Thursday, September 15, 2005

Declaring a Purpose

My writer's group Oshkosh Area Writers recently celebrated its two year anniversary. It seemed like a good time to review the purpose of the club. One of my favorite writer's blogs, Holly Lisle had some advice for the foundation of a writer's group. It includes, but doesn't limit itself to, the following points:

The Good, The Bad, and the Ugly, or How to Choose a Writers' Group Does the group have a clearly defined goal, preferably in writing? Does the group have any interest in the type of writing you want to do? Does the membership arrive and get to work, or does everyone just stand around and talk about writing? Are there any rules for people who are criticizing each others work to follow? Are there any rules for people whose work is being criticized to follow? Does the group have set guidelines for behavior, and a way to remove troublesome members? Do the people who are there like each other? Does everybody bring work to each meeting, or do you hear from the same three people? Is anybody happy to see you?
She also posts the rules for a group that she was (is?) a member of.
Schrodinger's Petshop Members' Handbook Schrodinger's Petshop Rules of Order 1) No throwing of objects not actually owned by you. 2) No duelling indoors. 3) Absolutely no blood on the carpet, or on any latex flat-painted surface. 4) Anyone making allegations of questionable parentage about another writer must be prepared to provide proof. ... Schrodinger's Rules of Critiquing 1) Critique the writing, never the writer. Never say, "You are..." or "You should..." Instead say, "The writing is..." or "The story should..." 2) Find what is right in each piece as well as what is wrong. ... General Information... Benefits of Membership...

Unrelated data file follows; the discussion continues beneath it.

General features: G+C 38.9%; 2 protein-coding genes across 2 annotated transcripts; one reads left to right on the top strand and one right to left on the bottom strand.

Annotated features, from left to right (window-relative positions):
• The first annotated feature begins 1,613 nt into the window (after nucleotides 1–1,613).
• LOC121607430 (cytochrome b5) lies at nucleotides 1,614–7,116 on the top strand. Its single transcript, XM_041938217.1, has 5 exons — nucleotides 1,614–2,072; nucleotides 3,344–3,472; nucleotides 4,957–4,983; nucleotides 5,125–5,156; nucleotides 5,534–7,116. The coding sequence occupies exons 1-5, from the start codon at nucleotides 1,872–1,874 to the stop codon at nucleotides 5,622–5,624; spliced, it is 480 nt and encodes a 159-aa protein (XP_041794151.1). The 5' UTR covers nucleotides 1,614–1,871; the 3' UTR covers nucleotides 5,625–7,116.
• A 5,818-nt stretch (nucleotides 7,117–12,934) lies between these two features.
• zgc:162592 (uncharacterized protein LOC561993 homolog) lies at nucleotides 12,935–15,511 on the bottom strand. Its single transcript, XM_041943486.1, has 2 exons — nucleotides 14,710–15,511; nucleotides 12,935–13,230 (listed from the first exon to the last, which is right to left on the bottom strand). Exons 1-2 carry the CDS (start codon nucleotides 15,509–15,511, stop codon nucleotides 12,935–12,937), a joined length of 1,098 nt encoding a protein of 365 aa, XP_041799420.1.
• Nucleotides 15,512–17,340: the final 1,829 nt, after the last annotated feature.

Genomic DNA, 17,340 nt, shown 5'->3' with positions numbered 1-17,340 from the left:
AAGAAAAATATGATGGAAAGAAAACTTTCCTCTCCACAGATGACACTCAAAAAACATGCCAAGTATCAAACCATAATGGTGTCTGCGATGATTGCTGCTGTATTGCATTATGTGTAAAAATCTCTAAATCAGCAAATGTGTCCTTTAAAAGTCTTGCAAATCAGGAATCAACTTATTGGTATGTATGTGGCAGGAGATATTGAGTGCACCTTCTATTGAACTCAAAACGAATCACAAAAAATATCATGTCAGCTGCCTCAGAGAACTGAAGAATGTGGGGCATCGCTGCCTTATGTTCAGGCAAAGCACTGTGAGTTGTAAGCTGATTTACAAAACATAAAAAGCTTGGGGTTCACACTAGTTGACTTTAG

While I like many of the suggestions and rules, I'm a single person and cannot (will not!) make rules for the whole. I'm trying very hard to refrain from imposing my will upon them all. My group does struggle with some issues. Differences in goal and purpose seems to be the cause of many of them. Some are there simple to have an audience and seek praising comments. Others want critiques to improve the quality of their writing. The third group has the ultimate goal of publication. As you can imagine, meeting the needs of all three hurts some weeks. Some of us are poets. Others write short stories. Some have long pieces or finished novels. A few have the promise of bringing something some day. I feel that we are doing a good job filling the need of critiques, in our Saturday morning sessions. A once a month workshop has been added in order to assist with the technical aspects of being a writer. But I feel that we lack in encouraging those who have not been writing, to continue to write. Maybe we need a 12-step program. Any thoughts or experiences to share?

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